Citigroup hit by alleged $42 million ethanol futures fraud

NEW YORK Mon Sep 30, 2013 10:55pm BST

A man walks past a Citibank branch in lower Manhattan, New York October 16, 2012. REUTERS/Carlo Allegri

A man walks past a Citibank branch in lower Manhattan, New York October 16, 2012.

Credit: Reuters/Carlo Allegri

Related Topics



NEW YORK (Reuters) - A Texas man accused of defrauding a bank of $42.4 million (26.2 million pounds) fraud while trading ethanol futures contracts in 2010-2011 worked for Citigroup Inc (C.N) at the time, a Citi spokesman said on Monday.

The Commodity Futures Trading Commission (CFTC) on Friday accused John Aaron Brooks of Texas of knowingly inflating the value of his ethanol futures positions while working for the commodities arm of a "large commercial bank" from November 2010 to October 2011.

The CFTC did not name the bank involved, but a spokesman for Citi has confirmed Brooks was employed by the bank during the time of the alleged scheme. The spokesman declined further comment.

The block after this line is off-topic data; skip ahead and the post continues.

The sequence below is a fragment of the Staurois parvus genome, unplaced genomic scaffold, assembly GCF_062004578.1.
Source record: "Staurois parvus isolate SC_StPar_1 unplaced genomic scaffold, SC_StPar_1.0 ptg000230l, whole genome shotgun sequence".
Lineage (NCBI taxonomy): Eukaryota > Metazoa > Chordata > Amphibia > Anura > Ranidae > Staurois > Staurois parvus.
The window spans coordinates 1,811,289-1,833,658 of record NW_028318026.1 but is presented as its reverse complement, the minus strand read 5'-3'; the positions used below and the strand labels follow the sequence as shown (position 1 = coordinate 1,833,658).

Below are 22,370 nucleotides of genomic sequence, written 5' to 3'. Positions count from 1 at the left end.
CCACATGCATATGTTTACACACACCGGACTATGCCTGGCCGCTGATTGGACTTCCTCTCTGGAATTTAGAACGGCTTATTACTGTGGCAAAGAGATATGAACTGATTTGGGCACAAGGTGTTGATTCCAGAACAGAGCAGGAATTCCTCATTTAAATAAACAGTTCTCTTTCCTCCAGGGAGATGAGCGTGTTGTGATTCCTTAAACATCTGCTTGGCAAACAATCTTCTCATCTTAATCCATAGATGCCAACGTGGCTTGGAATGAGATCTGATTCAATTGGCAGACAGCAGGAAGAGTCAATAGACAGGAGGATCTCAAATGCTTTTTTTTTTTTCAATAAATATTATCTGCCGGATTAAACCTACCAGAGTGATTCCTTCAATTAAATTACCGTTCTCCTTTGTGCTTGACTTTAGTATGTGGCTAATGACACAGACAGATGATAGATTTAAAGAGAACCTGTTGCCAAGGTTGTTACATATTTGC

A lawyer for Brooks declined to comment. Brooks did not answer calls seeking comment. A spokesman for the CFTC also declined to comment.

The CFTC said the bank in question lost $42.4 million as a result of Brooks's alleged scheme. The agency is seeking a monetary penalty and trading and CFTC registration bans against Brooks, among other penalties.

The case is U.S. Commodity Futures Trading Commission v. John Aaron Brooks, U.S. District Court, Southern District of New York, No. 13 CV 6879.

(Reporting By Cezary Podkul; editing by Clive McKeef)


After wave of QE, onus shifts to leaders to boost economy

DAVOS, Switzerland - Central banks have done their best to rescue the world economy by printing money and politicians must now act fast to enact structural reforms and pro-investment policies to boost growth, central bankers said on Saturday.